This Week in Sustainability News 24.01
This past week was filled with interesting sustainability and climate news, we’ve summarised the top stories below.
Sustainable funds rule UK flows in 2021
Despite last year’s market volatility, UK investors continued to support sustainable funds over their less sustainable counterparts.
Sustainable funds gained £37.1 billion in 2021, compared to the total market net flow of £27.4 billion.
Investors are increasingly aligning their personal values with their portfolios and learning more about how their investments can have positive environmental and social impacts.
Climate crisis cannot be fixed by techno-optimism; behaviour change is needed
Climate experts argue that the government’s optimistic belief that non-existent or unproven technologies will solve the climate crisis is problematic.
Widescale shifts in behaviours, lifestyles, and consumption patterns by the public are going to be required to achieve net-zero.
“We’re going to have to cut down on driving, flying, eating meat and dairy and wasting and consuming less in general. The changes will have to be big.”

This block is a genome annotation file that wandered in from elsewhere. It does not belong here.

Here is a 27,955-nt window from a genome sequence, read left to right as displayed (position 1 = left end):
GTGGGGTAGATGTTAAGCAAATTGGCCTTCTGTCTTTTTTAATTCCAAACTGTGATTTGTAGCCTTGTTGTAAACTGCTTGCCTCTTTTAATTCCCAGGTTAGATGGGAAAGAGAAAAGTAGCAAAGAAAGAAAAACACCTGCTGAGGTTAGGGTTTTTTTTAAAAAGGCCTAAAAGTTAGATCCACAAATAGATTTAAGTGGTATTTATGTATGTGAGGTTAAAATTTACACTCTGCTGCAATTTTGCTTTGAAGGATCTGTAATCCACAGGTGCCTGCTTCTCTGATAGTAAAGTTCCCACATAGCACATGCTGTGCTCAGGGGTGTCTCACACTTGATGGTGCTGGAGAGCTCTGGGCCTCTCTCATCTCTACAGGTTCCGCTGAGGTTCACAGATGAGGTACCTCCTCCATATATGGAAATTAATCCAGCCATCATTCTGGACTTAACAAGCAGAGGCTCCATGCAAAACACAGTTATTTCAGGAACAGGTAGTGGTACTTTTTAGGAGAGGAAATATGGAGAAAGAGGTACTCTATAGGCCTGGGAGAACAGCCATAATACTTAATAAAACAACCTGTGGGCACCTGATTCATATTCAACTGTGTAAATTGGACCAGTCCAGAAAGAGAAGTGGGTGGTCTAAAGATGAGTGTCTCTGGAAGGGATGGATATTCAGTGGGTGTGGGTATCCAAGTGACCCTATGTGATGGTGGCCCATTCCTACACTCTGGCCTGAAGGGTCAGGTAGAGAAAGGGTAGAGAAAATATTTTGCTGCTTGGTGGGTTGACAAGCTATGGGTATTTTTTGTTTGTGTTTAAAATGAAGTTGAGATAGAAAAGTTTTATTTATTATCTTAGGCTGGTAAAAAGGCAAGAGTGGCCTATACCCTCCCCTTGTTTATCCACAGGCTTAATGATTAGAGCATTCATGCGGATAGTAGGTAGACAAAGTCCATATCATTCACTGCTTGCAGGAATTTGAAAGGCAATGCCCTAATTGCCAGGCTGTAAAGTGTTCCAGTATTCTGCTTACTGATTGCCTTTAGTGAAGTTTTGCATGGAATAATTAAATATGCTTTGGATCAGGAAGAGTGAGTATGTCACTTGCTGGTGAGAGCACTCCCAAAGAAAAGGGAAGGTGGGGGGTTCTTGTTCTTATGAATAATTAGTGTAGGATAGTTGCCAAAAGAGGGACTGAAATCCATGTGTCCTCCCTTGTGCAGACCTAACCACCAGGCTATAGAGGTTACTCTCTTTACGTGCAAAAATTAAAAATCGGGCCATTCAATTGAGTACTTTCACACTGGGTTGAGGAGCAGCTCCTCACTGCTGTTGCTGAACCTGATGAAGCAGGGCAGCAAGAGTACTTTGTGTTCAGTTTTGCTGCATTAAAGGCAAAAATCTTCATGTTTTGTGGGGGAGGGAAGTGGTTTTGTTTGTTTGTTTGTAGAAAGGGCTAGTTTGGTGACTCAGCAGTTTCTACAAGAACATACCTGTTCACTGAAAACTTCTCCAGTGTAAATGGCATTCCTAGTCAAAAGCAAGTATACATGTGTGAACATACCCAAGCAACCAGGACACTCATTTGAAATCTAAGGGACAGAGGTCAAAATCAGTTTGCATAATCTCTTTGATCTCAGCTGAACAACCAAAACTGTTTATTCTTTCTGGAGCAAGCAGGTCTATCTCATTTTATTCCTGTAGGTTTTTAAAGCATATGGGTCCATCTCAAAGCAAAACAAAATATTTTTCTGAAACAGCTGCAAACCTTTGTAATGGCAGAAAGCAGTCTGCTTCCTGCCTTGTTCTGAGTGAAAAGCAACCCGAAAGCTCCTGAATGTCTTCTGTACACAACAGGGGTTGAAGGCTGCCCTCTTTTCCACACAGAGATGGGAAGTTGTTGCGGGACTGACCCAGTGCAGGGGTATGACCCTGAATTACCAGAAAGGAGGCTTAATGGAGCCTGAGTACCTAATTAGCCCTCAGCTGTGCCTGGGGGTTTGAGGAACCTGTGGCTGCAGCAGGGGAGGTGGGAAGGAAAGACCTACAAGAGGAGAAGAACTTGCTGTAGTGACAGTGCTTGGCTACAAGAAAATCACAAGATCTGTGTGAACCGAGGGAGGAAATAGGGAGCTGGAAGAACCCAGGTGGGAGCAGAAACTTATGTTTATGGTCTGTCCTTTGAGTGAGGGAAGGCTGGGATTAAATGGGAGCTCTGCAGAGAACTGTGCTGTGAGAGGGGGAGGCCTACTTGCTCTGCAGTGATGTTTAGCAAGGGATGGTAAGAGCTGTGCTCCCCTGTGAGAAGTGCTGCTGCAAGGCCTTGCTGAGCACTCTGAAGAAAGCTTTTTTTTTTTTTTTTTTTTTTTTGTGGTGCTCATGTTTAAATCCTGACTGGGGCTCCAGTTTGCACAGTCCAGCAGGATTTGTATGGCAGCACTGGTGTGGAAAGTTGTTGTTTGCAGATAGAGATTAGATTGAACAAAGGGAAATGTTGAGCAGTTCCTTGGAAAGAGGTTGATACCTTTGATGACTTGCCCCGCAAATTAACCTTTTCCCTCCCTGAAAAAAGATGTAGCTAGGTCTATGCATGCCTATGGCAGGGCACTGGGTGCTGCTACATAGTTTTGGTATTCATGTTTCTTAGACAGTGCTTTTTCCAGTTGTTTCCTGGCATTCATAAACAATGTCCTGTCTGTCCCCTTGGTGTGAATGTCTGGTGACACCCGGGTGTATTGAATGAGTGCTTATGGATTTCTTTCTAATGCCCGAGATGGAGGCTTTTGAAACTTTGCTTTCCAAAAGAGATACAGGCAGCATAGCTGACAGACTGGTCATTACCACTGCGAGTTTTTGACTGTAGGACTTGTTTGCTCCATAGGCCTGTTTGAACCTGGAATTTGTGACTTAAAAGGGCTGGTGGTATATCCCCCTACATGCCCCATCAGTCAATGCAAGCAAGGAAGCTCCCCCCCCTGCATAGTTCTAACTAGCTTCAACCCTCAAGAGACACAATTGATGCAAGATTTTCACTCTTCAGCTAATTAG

Many sustainable behaviours needed for change are not incentivised by the market or our environments, and are unaffordable to many. Barriers to sustainable behaviours need to be removed, or widescale adoption will be impossible.
New regulation and legislation for investors in 2022
Investment managers will need to understand and implement a large range of regulations this year including TCFD, TNFD, SDR, EU Taxonomy, SFDR, ISSB, and Mifid II.
What we have seen so far is just the “tip of the iceberg” as more regulators and regions are likely to implement ESG regulation in the future.
Big banks funding ‘carbon bomb’ despite net-zero pledges
Multiple big banks with net-zero emissions targets are facing scrutiny after supporting the development of the Scarborough-Pluto LNG project in Western Australia.
Across the project’s lifetime, it will produce approximately 3.5 times the UK’s annual emissions.
Between 2016 and 2020, the world’s 60 biggest banks financed £2.8 trillion in fossil fuel organisations and projects, collectively.